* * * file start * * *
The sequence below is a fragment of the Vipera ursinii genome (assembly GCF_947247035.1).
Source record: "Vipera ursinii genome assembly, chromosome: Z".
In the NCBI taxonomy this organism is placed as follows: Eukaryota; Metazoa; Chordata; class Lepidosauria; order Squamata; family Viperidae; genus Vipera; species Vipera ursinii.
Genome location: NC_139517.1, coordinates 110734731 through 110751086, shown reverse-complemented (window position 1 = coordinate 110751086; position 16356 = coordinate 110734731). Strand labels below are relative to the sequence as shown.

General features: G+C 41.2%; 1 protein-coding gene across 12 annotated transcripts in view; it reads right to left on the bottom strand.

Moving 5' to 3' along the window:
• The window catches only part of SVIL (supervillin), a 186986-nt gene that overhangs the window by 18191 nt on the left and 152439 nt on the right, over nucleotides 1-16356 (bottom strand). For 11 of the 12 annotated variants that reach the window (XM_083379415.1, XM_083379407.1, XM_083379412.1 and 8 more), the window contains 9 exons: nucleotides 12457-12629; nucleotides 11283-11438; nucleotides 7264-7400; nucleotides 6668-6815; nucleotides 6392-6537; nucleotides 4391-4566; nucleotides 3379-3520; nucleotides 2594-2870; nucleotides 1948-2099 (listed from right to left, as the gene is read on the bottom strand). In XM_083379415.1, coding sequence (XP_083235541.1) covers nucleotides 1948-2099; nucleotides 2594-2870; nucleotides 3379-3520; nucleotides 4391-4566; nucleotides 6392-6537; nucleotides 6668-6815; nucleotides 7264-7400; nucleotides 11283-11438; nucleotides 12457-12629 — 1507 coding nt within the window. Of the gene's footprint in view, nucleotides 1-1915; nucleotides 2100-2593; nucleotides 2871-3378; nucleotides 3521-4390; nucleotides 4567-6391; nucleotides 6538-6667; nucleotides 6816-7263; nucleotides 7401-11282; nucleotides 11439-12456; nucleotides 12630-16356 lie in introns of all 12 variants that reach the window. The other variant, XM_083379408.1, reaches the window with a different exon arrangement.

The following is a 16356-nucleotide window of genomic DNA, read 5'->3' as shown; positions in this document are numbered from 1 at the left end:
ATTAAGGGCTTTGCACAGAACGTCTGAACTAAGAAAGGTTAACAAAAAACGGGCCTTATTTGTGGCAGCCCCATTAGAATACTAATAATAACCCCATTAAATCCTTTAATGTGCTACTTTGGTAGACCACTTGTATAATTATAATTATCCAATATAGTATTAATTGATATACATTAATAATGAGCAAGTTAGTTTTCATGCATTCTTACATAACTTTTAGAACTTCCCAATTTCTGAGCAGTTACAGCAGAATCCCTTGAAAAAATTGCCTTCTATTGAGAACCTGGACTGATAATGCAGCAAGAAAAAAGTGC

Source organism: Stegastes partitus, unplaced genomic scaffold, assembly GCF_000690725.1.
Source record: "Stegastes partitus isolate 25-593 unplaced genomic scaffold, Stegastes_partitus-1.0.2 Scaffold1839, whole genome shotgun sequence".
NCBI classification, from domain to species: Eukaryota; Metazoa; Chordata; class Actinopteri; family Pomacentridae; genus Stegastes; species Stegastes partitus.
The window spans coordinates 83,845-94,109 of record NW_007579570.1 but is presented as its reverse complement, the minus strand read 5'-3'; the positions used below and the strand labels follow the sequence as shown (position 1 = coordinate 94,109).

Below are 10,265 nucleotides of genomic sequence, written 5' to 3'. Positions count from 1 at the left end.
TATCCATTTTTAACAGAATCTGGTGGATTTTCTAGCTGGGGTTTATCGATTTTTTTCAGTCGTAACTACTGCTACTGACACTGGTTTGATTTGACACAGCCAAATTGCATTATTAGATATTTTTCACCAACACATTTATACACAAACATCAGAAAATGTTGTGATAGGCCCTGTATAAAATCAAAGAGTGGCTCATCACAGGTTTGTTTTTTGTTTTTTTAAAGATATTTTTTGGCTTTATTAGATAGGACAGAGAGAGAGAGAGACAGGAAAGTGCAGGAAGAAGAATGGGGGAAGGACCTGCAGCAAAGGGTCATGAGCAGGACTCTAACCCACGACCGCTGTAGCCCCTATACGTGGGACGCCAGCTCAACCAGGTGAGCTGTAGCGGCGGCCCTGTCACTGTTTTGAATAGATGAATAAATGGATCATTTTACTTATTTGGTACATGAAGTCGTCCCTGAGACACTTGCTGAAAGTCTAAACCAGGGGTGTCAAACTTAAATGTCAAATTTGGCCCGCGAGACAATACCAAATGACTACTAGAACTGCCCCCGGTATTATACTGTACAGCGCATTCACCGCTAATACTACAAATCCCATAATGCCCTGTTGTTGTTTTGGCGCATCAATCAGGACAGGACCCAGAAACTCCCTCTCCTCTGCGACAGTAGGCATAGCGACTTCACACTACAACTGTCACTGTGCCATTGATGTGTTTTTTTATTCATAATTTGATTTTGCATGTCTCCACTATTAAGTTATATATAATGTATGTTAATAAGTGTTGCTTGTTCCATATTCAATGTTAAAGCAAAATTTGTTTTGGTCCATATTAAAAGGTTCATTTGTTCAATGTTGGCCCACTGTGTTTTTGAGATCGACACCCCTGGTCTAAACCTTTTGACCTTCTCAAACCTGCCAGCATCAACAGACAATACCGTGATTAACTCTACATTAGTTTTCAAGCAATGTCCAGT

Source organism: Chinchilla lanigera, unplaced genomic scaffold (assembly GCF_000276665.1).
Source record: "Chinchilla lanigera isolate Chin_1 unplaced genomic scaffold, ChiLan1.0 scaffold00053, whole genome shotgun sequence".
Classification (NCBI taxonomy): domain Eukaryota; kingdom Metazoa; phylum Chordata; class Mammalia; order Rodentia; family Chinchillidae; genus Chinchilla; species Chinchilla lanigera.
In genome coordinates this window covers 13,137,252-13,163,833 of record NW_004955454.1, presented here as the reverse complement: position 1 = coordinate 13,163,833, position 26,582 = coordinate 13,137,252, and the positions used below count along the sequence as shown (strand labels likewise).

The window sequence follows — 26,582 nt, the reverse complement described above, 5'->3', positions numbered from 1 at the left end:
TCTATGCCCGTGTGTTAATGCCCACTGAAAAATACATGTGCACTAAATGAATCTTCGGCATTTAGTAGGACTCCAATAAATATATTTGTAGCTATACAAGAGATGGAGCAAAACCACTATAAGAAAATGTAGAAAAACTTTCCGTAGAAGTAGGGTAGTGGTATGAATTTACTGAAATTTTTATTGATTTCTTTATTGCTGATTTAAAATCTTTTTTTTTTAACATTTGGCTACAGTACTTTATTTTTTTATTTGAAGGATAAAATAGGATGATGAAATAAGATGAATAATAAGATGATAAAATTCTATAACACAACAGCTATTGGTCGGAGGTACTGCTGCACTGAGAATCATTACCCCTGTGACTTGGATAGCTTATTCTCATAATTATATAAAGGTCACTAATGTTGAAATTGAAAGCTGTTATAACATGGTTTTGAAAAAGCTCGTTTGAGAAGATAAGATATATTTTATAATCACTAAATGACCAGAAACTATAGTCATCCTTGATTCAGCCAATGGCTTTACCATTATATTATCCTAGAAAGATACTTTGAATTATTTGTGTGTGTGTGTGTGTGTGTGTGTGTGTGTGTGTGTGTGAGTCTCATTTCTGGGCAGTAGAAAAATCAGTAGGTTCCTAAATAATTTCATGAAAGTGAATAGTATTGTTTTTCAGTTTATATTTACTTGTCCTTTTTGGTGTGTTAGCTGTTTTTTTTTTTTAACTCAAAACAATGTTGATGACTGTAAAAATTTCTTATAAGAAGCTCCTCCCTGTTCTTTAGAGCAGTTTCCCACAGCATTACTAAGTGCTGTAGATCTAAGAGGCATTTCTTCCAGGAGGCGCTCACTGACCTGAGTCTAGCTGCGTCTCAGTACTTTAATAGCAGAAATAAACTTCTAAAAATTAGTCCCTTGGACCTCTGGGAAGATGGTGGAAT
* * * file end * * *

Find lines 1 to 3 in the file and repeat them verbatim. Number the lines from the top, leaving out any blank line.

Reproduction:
The sequence below is a fragment of the Vipera ursinii genome (assembly GCF_947247035.1).
Source record: "Vipera ursinii genome assembly, chromosome: Z".
In the NCBI taxonomy this organism is placed as follows: Eukaryota; Metazoa; Chordata; class Lepidosauria; order Squamata; family Viperidae; genus Vipera; species Vipera ursinii.